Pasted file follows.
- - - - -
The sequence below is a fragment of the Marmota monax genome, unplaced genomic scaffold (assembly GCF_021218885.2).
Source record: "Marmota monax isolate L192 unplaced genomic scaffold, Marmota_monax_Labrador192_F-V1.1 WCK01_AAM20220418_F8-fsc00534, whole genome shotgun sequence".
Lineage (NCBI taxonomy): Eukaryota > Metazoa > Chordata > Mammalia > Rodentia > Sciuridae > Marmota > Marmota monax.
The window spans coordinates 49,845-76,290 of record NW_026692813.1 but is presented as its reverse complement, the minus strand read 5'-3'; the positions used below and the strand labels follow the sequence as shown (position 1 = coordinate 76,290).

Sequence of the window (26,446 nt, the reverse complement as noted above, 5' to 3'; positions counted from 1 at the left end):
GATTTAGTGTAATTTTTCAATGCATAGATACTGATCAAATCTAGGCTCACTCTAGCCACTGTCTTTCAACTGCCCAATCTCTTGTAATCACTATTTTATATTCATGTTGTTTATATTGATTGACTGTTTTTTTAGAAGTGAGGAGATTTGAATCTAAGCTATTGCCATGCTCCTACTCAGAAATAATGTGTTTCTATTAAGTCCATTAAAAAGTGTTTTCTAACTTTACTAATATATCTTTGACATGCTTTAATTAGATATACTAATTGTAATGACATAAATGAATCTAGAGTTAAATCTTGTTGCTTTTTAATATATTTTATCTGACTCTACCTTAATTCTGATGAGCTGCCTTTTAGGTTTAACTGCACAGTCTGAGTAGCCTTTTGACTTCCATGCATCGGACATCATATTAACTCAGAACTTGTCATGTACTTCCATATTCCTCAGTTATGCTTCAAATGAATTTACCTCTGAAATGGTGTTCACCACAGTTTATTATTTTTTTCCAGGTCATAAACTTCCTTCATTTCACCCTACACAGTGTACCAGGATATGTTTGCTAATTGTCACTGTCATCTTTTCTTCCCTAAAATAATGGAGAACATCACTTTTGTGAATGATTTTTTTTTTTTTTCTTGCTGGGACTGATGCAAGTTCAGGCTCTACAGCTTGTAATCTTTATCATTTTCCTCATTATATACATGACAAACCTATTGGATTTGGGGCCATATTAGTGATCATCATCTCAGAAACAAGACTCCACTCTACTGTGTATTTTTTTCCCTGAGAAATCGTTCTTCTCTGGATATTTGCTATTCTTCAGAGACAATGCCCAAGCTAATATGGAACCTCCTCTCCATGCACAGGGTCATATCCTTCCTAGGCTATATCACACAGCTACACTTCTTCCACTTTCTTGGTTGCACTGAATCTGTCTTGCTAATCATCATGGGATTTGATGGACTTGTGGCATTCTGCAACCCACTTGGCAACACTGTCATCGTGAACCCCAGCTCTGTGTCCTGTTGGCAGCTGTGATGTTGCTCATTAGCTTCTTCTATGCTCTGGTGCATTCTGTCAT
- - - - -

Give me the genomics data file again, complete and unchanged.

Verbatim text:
The sequence below is a fragment of the Marmota monax genome, unplaced genomic scaffold (assembly GCF_021218885.2).
Source record: "Marmota monax isolate L192 unplaced genomic scaffold, Marmota_monax_Labrador192_F-V1.1 WCK01_AAM20220418_F8-fsc00534, whole genome shotgun sequence".
Lineage (NCBI taxonomy): Eukaryota > Metazoa > Chordata > Mammalia > Rodentia > Sciuridae > Marmota > Marmota monax.
The window spans coordinates 49,845-76,290 of record NW_026692813.1 but is presented as its reverse complement, the minus strand read 5'-3'; the positions used below and the strand labels follow the sequence as shown (position 1 = coordinate 76,290).

Sequence of the window (26,446 nt, the reverse complement as noted above, 5' to 3'; positions counted from 1 at the left end):
GATTTAGTGTAATTTTTCAATGCATAGATACTGATCAAATCTAGGCTCACTCTAGCCACTGTCTTTCAACTGCCCAATCTCTTGTAATCACTATTTTATATTCATGTTGTTTATATTGATTGACTGTTTTTTTAGAAGTGAGGAGATTTGAATCTAAGCTATTGCCATGCTCCTACTCAGAAATAATGTGTTTCTATTAAGTCCATTAAAAAGTGTTTTCTAACTTTACTAATATATCTTTGACATGCTTTAATTAGATATACTAATTGTAATGACATAAATGAATCTAGAGTTAAATCTTGTTGCTTTTTAATATATTTTATCTGACTCTACCTTAATTCTGATGAGCTGCCTTTTAGGTTTAACTGCACAGTCTGAGTAGCCTTTTGACTTCCATGCATCGGACATCATATTAACTCAGAACTTGTCATGTACTTCCATATTCCTCAGTTATGCTTCAAATGAATTTACCTCTGAAATGGTGTTCACCACAGTTTATTATTTTTTTCCAGGTCATAAACTTCCTTCATTTCACCCTACACAGTGTACCAGGATATGTTTGCTAATTGTCACTGTCATCTTTTCTTCCCTAAAATAATGGAGAACATCACTTTTGTGAATGATTTTTTTTTTTTTTCTTGCTGGGACTGATGCAAGTTCAGGCTCTACAGCTTGTAATCTTTATCATTTTCCTCATTATATACATGACAAACCTATTGGATTTGGGGCCATATTAGTGATCATCATCTCAGAAACAAGACTCCACTCTACTGTGTATTTTTTTCCCTGAGAAATCGTTCTTCTCTGGATATTTGCTATTCTTCAGAGACAATGCCCAAGCTAATATGGAACCTCCTCTCCATGCACAGGGTCATATCCTTCCTAGGCTATATCACACAGCTACACTTCTTCCACTTTCTTGGTTGCACTGAATCTGTCTTGCTAATCATCATGGGATTTGATGGACTTGTGGCATTCTGCAACCCACTTGGCAACACTGTCATCGTGAACCCCAGCTCTGTGTCCTGTTGGCAGCTGTGATGTTGCTCATTAGCTTCTTCTATGCTCTGGTGCATTCTGTCAT